After a long day at work or a hard workout, many of us enjoy relaxing in the heat of saunas and steam rooms. While they both consist of wood-lined, heated rooms, they operate on different principles and offer different health benefits. So how do you decide which treatment is best for you?

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What Is A Sauna?

Saunas use dry heat provided by an electric, infrared or wood-fired stove. Users can increase humidity by pouring water onto heated rocks to create a small amount of steam. With temperatures typically up to 90°C, using a sauna has been likened to sitting in an oven. People often choose to use a sauna to soothe aching muscles and painful joints as well as to relax and de-stress.


Benefits Of Using A Sauna

Regular sauna users see improved cardiovascular health and lower blood pressure. Sitting in a sauna is the equivalent of walking steadily on a treadmill as it has the same effect of making your heart work harder. Studies have shown that using a sauna for 20 minutes every other day lowers the risk of stroke, heart attacks, and dementia. Heat therapy in a sauna also eases painful joints and sore muscles, as well as boosting energy and lifting your mood.


What Is A Steam Room?

Steam rooms are not heated to such high temperatures as saunas (usually up to 50-60°C) but offer up to 100% humidity. Because of the moisture in the atmosphere, you may experience the temperature as feeling hotter than in a sauna. The heat of a steam room offers the same health benefits as a sauna; it makes no difference whether the atmosphere is humid or dry. However, they do offer some extra advantages for people with respiratory conditions.


Benefits Of Using A Steam Room

A steam room, sometimes known as a Turkish bath, offers the same benefits as a sauna but with an added advantage for people suffering from asthma, allergies or other respiratory problems. The dry heat of a sauna can exacerbate these conditions, but the moist heat of a steam room hydrates the respiratory tract and helps to open out the lungs. The humidity also alleviates nasal congestion and expels toxins from your skin, leaving it hydrated, dewy and glowing.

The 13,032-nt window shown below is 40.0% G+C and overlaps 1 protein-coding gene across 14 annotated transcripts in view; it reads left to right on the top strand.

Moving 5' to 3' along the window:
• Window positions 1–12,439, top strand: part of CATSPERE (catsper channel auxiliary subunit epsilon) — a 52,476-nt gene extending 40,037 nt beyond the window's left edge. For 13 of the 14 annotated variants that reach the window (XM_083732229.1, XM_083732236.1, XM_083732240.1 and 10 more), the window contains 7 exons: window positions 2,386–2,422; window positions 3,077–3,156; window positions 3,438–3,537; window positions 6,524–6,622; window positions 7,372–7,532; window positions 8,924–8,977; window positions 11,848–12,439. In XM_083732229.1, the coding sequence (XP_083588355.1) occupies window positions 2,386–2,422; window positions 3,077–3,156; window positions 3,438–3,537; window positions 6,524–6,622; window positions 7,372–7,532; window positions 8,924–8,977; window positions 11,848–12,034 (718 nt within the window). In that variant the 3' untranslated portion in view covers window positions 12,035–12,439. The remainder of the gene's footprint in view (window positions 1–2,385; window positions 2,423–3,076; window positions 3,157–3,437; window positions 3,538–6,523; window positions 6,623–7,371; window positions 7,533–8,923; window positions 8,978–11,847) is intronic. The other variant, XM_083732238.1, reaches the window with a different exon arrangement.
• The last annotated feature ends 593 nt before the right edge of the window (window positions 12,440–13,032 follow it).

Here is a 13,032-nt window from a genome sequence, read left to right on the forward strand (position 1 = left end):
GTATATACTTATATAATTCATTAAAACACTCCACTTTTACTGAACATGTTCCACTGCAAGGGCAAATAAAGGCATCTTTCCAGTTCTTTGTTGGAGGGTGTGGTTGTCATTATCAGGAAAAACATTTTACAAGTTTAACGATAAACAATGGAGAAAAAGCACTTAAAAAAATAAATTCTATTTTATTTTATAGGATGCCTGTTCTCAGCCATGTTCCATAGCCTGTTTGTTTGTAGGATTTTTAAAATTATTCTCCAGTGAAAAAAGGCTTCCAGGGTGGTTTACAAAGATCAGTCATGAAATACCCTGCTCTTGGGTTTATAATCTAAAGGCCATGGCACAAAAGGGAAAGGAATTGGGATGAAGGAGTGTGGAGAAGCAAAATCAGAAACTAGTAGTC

Sensible Use

With both saunas and steam rooms, the main risk is dehydration, so make sure you drink plenty of water before and after use. Because of the extreme heat, pregnant women and people with heart conditions and epilepsy are advised to avoid saunas and steam rooms. If you’ve not used one before, start off slowly with a short session and gradually build up to 15 – 20 minutes.


Should You Invest In A Sauna Or Steam Room?

A home sauna or steam room makes an excellent complement to a home swimming pool or gym, or simply as a stand-alone luxury. Both require a similar investment and a similar amount of space, so what is the best choice for your home? If you have asthma or a respiratory condition, it’s advisable to choose a steam room, as the humid environment will be better for your lungs.

Other than that, the choice boils down to a matter of taste. If you enjoy a hard workout you may get more enjoyment out of a sauna. A sauna is best for relaxing the muscles and reducing blood pressure, while steam rooms are perhaps better for a total body detox.


Next Steps

Of course, many people enjoy the experience of both a sauna and a steam room – and if you’re lucky enough to have the space for both, they would make a unique contribution to your home! If you’d like to find out more about what’s involved in owning a sauna or steam room – including ongoing costs, installation requirements and lead time, please have a chat with one of our advisers today.

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